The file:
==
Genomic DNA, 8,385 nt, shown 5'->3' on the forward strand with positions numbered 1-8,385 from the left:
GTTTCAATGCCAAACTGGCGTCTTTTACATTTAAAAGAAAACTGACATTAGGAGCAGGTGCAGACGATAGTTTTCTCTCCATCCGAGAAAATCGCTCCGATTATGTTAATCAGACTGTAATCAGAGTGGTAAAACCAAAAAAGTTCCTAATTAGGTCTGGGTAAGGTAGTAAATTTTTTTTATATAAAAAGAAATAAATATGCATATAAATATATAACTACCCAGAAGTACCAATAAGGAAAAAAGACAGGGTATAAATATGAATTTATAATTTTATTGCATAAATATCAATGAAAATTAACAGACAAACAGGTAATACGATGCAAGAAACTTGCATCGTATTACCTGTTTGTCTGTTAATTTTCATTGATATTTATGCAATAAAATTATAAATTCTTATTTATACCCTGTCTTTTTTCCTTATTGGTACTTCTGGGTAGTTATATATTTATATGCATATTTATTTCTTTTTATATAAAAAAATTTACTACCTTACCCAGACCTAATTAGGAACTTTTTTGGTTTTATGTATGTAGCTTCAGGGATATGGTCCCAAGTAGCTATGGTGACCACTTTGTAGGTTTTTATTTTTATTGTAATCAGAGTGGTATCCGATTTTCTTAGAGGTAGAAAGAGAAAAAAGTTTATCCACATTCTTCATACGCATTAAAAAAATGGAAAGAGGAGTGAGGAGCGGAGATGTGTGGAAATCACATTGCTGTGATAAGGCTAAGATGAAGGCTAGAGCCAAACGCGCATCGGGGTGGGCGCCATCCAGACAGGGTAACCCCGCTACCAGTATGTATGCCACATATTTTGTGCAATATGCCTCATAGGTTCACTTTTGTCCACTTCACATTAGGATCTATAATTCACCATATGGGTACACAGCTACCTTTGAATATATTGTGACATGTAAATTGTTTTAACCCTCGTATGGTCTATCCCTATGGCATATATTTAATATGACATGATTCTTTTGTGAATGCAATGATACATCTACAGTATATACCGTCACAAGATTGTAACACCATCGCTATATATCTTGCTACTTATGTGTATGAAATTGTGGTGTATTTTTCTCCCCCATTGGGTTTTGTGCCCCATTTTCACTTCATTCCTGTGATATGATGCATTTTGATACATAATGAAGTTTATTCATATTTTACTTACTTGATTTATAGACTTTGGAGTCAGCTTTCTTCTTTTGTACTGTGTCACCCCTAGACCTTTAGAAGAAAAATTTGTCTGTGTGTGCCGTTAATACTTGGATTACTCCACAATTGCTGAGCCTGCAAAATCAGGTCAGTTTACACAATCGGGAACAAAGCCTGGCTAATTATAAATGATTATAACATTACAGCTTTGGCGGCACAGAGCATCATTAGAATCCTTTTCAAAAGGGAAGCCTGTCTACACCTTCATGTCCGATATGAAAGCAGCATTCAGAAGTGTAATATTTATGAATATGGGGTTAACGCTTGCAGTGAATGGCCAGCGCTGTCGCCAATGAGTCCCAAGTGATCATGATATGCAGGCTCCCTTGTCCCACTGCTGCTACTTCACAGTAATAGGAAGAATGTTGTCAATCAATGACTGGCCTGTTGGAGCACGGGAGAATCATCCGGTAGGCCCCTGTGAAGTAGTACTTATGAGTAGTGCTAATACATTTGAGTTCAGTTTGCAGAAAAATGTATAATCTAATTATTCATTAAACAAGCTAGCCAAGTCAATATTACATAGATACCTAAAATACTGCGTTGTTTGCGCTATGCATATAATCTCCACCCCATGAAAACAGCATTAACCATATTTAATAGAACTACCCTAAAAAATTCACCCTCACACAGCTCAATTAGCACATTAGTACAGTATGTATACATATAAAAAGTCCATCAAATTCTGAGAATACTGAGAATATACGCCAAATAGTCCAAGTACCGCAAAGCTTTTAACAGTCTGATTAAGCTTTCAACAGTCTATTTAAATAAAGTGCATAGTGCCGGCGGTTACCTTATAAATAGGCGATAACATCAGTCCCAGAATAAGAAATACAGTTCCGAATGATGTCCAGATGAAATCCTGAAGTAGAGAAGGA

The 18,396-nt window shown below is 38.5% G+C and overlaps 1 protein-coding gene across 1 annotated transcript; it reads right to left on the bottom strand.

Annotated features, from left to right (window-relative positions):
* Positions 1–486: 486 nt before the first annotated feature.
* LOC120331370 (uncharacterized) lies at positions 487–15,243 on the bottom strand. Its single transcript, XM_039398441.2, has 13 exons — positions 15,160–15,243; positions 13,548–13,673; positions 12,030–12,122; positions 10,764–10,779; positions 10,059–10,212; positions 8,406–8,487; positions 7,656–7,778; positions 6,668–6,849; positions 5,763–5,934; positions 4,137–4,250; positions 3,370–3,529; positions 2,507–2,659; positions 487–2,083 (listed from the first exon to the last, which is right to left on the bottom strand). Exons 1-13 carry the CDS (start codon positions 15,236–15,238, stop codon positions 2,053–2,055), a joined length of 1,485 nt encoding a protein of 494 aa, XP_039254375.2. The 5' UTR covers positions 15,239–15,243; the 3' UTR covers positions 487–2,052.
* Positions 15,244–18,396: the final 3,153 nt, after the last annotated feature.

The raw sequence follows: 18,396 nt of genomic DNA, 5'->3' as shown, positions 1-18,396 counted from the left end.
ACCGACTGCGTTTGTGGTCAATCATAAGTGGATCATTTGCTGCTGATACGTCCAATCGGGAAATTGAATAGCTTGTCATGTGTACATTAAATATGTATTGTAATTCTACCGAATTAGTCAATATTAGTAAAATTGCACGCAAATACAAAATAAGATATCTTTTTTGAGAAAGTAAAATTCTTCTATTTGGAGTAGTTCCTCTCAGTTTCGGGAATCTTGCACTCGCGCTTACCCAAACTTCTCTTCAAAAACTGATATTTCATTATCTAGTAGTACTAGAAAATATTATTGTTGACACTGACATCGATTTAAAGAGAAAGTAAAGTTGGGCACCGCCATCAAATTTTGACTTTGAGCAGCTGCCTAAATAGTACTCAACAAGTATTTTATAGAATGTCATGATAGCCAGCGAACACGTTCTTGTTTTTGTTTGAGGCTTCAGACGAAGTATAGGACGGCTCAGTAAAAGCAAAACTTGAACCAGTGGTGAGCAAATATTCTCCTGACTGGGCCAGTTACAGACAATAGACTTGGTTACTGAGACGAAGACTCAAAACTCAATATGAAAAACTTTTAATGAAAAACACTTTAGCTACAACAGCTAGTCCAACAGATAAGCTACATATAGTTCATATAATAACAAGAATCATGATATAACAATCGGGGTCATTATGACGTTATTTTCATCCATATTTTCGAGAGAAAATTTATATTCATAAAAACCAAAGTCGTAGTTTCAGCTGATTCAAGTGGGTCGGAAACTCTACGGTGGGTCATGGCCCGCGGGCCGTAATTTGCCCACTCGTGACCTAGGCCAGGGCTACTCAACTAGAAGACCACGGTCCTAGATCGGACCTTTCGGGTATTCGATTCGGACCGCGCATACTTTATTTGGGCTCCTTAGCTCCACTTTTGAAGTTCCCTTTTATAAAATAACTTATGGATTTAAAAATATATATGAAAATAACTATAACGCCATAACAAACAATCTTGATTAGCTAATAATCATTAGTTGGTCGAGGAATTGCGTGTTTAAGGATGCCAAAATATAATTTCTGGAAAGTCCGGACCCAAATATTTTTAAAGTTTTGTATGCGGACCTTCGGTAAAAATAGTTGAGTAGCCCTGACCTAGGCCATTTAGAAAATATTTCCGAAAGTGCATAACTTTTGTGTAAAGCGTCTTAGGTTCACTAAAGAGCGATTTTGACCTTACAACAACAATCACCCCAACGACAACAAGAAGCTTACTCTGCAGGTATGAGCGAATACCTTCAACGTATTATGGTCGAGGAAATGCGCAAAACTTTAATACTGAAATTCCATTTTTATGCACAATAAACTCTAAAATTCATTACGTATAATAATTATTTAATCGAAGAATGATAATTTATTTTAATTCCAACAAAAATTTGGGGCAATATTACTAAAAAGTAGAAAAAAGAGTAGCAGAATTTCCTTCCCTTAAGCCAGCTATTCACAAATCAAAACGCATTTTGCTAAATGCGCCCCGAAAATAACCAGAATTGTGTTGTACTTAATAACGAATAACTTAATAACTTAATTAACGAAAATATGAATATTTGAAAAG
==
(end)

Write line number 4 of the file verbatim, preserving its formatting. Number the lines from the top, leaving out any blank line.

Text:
Annotated features, from left to right (window-relative positions):